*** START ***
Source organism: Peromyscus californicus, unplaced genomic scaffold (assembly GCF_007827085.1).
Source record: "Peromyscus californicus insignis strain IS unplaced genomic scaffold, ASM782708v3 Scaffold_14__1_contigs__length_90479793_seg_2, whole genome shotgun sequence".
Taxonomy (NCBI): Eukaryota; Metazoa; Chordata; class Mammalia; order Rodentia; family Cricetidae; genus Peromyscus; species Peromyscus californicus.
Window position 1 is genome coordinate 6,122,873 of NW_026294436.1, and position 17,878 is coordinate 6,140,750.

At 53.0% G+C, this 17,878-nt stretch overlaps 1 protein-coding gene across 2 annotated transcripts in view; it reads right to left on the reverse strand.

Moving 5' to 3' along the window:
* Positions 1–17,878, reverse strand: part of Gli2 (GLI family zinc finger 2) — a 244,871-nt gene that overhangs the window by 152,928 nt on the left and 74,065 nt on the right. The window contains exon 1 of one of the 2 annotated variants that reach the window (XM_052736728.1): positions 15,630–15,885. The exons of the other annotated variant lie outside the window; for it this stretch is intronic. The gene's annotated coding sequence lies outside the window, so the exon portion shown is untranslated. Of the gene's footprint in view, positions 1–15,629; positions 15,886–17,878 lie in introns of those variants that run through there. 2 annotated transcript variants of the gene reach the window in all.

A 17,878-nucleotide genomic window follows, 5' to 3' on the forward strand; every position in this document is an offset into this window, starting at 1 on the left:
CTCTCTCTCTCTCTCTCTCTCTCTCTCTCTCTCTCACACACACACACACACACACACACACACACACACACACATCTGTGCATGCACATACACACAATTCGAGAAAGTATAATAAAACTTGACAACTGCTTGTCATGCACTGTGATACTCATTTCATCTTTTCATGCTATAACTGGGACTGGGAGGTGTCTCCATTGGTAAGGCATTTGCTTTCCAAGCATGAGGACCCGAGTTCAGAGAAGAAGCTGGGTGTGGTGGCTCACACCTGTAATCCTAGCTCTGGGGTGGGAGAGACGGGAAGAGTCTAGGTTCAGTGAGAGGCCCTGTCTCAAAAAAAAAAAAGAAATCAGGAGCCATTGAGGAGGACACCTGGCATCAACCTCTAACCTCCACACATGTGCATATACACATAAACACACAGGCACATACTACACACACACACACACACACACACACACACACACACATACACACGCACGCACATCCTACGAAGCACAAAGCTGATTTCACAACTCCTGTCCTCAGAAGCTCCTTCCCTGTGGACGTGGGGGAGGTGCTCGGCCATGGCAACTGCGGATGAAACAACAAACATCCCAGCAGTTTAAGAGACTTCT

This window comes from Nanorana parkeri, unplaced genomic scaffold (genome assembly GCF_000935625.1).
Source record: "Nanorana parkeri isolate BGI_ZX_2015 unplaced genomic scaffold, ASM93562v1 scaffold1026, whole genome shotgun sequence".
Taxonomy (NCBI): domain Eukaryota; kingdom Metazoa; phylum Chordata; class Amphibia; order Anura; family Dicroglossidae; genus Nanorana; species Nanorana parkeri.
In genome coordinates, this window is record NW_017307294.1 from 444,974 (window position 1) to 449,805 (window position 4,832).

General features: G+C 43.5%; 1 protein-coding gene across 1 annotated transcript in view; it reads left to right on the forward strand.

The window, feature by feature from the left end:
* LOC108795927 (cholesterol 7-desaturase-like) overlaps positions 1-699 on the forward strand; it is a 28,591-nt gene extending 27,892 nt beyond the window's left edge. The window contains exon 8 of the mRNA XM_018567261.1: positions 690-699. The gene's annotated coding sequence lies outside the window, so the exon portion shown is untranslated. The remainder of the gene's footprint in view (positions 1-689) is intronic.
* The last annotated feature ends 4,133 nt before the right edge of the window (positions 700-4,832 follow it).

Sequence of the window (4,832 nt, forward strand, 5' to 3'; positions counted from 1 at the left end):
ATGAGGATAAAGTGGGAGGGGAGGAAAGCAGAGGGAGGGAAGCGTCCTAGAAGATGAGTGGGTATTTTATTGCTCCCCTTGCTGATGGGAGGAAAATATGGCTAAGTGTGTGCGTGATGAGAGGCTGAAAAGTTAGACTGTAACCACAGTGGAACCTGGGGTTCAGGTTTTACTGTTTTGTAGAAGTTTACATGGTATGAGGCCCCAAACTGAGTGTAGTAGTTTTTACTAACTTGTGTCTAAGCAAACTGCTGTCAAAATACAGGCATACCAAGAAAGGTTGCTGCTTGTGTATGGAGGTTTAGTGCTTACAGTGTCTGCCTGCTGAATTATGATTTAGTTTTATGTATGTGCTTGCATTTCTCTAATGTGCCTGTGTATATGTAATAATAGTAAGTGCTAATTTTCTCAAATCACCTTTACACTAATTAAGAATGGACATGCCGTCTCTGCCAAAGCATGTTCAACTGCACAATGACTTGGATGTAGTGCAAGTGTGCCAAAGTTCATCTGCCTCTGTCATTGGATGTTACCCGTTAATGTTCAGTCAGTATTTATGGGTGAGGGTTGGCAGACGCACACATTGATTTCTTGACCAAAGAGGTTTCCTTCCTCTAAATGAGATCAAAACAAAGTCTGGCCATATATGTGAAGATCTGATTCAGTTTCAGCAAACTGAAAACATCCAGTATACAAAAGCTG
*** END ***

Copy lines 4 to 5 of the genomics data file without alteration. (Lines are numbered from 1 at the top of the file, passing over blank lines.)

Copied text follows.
Window position 1 is genome coordinate 6,122,873 of NW_026294436.1, and position 17,878 is coordinate 6,140,750.

At 53.0% G+C, this 17,878-nt stretch overlaps 1 protein-coding gene across 2 annotated transcripts in view; it reads right to left on the reverse strand.